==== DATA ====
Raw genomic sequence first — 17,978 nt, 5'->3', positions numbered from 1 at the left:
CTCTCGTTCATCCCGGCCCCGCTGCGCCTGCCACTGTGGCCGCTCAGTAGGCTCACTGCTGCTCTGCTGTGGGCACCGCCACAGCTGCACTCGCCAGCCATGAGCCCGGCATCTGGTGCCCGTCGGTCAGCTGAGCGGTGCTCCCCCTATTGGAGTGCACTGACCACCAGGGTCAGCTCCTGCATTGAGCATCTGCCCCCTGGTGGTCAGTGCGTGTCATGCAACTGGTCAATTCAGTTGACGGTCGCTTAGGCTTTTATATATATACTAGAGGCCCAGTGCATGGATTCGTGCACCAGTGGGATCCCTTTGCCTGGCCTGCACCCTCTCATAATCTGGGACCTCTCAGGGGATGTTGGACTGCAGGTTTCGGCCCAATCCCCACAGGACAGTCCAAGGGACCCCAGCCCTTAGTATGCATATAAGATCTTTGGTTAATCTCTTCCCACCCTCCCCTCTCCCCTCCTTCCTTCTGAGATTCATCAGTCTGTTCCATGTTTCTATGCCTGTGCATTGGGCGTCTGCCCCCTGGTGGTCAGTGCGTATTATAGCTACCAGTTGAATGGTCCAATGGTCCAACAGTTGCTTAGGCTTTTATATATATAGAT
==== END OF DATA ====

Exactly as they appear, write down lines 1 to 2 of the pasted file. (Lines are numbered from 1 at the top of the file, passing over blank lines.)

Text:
Raw genomic sequence first — 17,978 nt, 5'->3', positions numbered from 1 at the left:
CTCTCGTTCATCCCGGCCCCGCTGCGCCTGCCACTGTGGCCGCTCAGTAGGCTCACTGCTGCTCTGCTGTGGGCACCGCCACAGCTGCACTCGCCAGCCATGAGCCCGGCATCTGGTGCCCGTCGGTCAGCTGAGCGGTGCTCCCCCTATTGGAGTGCACTGACCACCAGGGTCAGCTCCTGCATTGAGCATCTGCCCCCTGGTGGTCAGTGCGTGTCATGCAACTGGTCAATTCAGTTGACGGTCGCTTAGGCTTTTATATATATACTAGAGGCCCAGTGCATGGATTCGTGCACCAGTGGGATCCCTTTGCCTGGCCTGCACCCTCTCATAATCTGGGACCTCTCAGGGGATGTTGGACTGCAGGTTTCGGCCCAATCCCCACAGGACAGTCCAAGGGACCCCAGCCCTTAGTATGCATATAAGATCTTTGGTTAATCTCTTCCCACCCTCCCCTCTCCCCTCCTTCCTTCTGAGATTCATCAGTCTGTTCCATGTTTCTATGCCTGTGCATTGGGCGTCTGCCCCCTGGTGGTCAGTGCGTATTATAGCTACCAGTTGAATGGTCCAATGGTCCAACAGTTGCTTAGGCTTTTATATATATAGAT